A total of 500 questionnaires were circulated to general practitioners of which 394 were completed consisting of 64% males and 36% females. About 68% were in the age group <30 years, 29% in age 30-40 years and only 3% above 40 years [Table 1]. Majority of the practitioners (65%) had <10 years practice, 34% had 10-20 years practice and only 1% had >20 years of practice [Table 2]. 69% of them had worked >4 h in a day. About 47% of the clinicians indicated to have both musculoskeletal pain and stress, 27.4% indicated only stress, while 25.6% indicated only musculoskeletal pain [Table 2]. 38% of the participants reported positive to occupational hazard, while 29% responded negative. Only 9.6% of the dentists were doing yoga and the majority (46.4%) were doing exercise, massage, hearing to music, and walking, while 43.9% did not take any treatment [Table 3]. Nearly 53.3% indicated lack of time as the reason for not doing yoga, 24.2% as having no access to learn yoga, 17.6% did not believe yoga could be of help and 4.9% of dentist did not respond [Table 4].
Table 1: Comparison of occupational hazards with respect to age

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Table 2: Comparison of occupational hazards with respect to number of years in practice

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Table 3: Comparison of occupational hazard with preventive measures

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Table 4: Comparison of factors abstaining from yoga practice

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   Discussion Top

All professional activities are associated with occupational hazards [8] and specific preventive and therapeutic measures are indicated for these. Yoga is one such effective tool in treating these hazards and hence the current survey evaluates the prevalence of usage of yoga as an alternative therapy in the treatment of occupational hazards among dental practioners. Our observation on prevalence of occupational hazards is consistent with previous reports, nevertheless with varying incidence rates. [5],[9],[10],[11],[12]

We observed a higher prevalence of occupational hazards among age group <30 years and males with <10 years of clinical practice, which may be influenced by our study group with majority (67.8%) being below 30 years of age. Moreover in India, female dentists are generally attached to academics than clinical practice. Interestingly, a previous study reported 81% prevalence of musculoskeletal pain among dental students [13] suggesting dental professionals are more prone for occupational hazards from their early professional life. Not surprisingly occupational hazards were more prevalent in the long working hours group (>4 h/day) although this was not statistically significant from the groups working <4 h/day.

Yoga is proven to be useful in relieving pain [7],[14] and stress. [15],[16] Despite such proven benefits of yoga in our survey only 9.6% of dentist did yoga as an alternative therapy to cure occupational hazards such as musculoskeletal pain and stress. Incidentally such low prevalence (5.1%) of yoga usage was previously reported despite health professionals recommending it for treatment of musculoskeletal pain, mental well-being and respiratory problems. [7] Surprisingly, 43.9% of dentist neglected the occupational hazards and did not seek any treatment. We have also identified factors such as lack of time, lack of training opportunities and dis-belief in benefits of yoga as potential contributors for not adopting yoga to treat occupational hazards. Although a wide range of alternative therapies including exercise/massage/walking/music may effectively treat musculoskeletal pain and stress, yoga is a holistic approach to improve quality of life with a sense of physical, psychological, emotional and spiritual well-being. [17] However, our study is not free from limitations. It is likely that biased answering and lack of physical investigation to confirm the hazards reported may have influenced our results. Nevertheless, future studies accounting for these limitations are warranted.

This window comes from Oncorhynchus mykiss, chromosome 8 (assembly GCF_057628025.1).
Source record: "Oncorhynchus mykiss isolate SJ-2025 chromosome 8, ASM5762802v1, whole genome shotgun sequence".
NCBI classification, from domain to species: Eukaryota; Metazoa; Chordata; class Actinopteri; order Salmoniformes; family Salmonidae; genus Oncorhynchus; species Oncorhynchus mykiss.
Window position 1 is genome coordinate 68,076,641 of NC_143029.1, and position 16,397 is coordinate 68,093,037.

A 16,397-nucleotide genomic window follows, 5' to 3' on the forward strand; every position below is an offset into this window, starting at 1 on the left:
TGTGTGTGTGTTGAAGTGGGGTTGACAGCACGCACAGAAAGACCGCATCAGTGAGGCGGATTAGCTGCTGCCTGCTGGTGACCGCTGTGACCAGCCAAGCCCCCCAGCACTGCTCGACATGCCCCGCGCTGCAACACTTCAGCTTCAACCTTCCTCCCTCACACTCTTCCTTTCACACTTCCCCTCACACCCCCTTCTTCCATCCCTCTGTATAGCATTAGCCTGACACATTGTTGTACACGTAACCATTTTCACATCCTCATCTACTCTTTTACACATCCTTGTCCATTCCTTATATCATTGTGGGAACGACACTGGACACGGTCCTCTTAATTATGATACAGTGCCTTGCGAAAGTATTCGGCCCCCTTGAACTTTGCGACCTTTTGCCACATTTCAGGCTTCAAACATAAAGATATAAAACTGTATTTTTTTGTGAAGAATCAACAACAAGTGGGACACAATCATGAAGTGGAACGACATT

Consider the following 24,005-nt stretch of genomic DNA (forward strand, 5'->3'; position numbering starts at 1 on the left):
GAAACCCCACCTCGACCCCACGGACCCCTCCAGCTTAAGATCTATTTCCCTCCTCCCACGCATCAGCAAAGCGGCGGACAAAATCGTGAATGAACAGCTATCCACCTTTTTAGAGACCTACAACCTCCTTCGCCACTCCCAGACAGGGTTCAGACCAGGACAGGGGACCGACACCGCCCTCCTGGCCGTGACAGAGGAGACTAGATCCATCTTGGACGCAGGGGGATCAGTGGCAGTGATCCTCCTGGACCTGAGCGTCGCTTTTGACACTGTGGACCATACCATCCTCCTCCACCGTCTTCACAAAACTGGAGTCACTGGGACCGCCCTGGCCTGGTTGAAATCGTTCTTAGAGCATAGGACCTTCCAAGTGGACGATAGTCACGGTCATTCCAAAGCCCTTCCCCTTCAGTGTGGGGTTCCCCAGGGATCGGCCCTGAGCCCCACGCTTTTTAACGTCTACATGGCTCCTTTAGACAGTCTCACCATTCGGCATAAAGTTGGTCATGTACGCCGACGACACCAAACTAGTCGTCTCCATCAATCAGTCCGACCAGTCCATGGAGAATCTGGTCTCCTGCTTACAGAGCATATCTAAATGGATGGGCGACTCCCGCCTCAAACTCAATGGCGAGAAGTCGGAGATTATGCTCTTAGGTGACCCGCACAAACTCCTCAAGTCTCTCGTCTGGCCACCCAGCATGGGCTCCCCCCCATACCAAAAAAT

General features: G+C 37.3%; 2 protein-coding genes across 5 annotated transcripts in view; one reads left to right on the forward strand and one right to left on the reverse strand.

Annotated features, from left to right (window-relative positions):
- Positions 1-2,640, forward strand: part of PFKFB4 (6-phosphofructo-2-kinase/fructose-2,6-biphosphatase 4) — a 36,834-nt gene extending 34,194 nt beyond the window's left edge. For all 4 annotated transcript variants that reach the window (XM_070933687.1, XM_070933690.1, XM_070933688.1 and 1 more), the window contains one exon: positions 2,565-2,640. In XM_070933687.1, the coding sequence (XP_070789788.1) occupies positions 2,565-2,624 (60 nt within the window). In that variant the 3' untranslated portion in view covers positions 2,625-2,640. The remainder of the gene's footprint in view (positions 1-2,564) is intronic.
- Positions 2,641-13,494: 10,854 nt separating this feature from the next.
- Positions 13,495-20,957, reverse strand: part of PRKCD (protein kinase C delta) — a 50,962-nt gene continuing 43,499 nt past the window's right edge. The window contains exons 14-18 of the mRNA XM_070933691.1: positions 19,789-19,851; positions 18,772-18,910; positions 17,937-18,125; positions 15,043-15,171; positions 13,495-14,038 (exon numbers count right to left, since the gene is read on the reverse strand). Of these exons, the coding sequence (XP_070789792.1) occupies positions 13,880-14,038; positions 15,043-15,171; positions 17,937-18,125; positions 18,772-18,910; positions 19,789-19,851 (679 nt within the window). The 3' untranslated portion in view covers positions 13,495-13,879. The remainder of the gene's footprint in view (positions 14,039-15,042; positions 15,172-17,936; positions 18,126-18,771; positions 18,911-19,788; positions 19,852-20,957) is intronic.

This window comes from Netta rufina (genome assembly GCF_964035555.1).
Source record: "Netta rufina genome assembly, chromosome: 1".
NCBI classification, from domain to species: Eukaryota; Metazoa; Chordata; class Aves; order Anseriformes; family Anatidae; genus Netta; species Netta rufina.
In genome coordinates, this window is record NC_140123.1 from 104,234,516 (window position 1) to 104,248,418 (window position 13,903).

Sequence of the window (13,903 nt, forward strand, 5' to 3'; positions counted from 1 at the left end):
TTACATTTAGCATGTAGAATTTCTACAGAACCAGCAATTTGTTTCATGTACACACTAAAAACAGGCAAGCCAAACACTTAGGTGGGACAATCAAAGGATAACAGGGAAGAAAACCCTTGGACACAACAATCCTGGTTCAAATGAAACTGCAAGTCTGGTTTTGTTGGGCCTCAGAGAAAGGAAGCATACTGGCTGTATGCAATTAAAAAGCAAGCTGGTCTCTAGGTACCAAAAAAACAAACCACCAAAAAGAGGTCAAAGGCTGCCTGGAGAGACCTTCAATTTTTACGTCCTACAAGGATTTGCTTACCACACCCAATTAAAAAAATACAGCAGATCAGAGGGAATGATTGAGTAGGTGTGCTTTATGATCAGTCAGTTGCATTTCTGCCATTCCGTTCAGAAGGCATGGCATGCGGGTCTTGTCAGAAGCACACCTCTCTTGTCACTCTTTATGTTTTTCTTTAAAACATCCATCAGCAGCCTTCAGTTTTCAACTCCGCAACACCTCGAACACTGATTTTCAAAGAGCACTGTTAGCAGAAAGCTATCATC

Conclusion Top

Occupational hazards such as musculoskeletal pain and stress are prevalent among dental practitioners, specifically in younger age groups and surprisingly dentists as medical professionals are not well aware of the health benefits of yoga to treat these occupational hazards. Hence awareness should be created among dental practitioners about benefits of yoga, through continuing dental education programs to effectively manage these occupational hazards.

   Acknowlegment Top

This study was supported by Thai Moogambigai Dental College and Hospital, Dr. MGR Educational and Research Institute University. We would like to thank Mr. Boopathy, statistician, ICMR, for his expert opinion.

   References Top

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Soo-Yee L, Sauler SL, Swanson NG. Musculoskeletal disorders. In: Stellmen J, editor. Encyclopedia of Occupational Health and Safety. 4 th ed., Vol. 1. Geneva, Switzerland: International Labour Office; 1998. p. 1-34, 77.  Back to cited text no. 3
Leggat PA, Smith DR. Musculoskeletal disorders self-reported by dentists in Queensland, Australia. Aust Dent J 2006;51:324-7.  Back to cited text no. 4
Mehta A, Gupta M, Upadhyaya N. Status of occupational hazards and their prevention among dental professionals in Chandigarh, India: A comprehensive questionnaire survey. Dent Res J (Isfahan) 2013;10:446-51.  Back to cited text no. 5
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Kay EJ, Lowe JC. A survey of stress levels, self-perceived health and health-related behaviours of UK dental practitioners in 2005. Br Dent J 2008;204:E19.  Back to cited text no. 10
Myers HL, Myers LB. 'It's difficult being a dentist': Stress and health in the general dental practitioner. Br Dent J 2004;197:89-93.  Back to cited text no. 11
Gijbels F, Jacobs R, Princen K, Nackaerts O, Debruyne F. Potential occupational health problems for dentists in Flanders, Belgium. Clin Oral Investig 2006;10:8-16.  Back to cited text no. 12
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[PUBMED]  Medknow Journal  
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  [Table 1], [Table 2], [Table 3], [Table 4]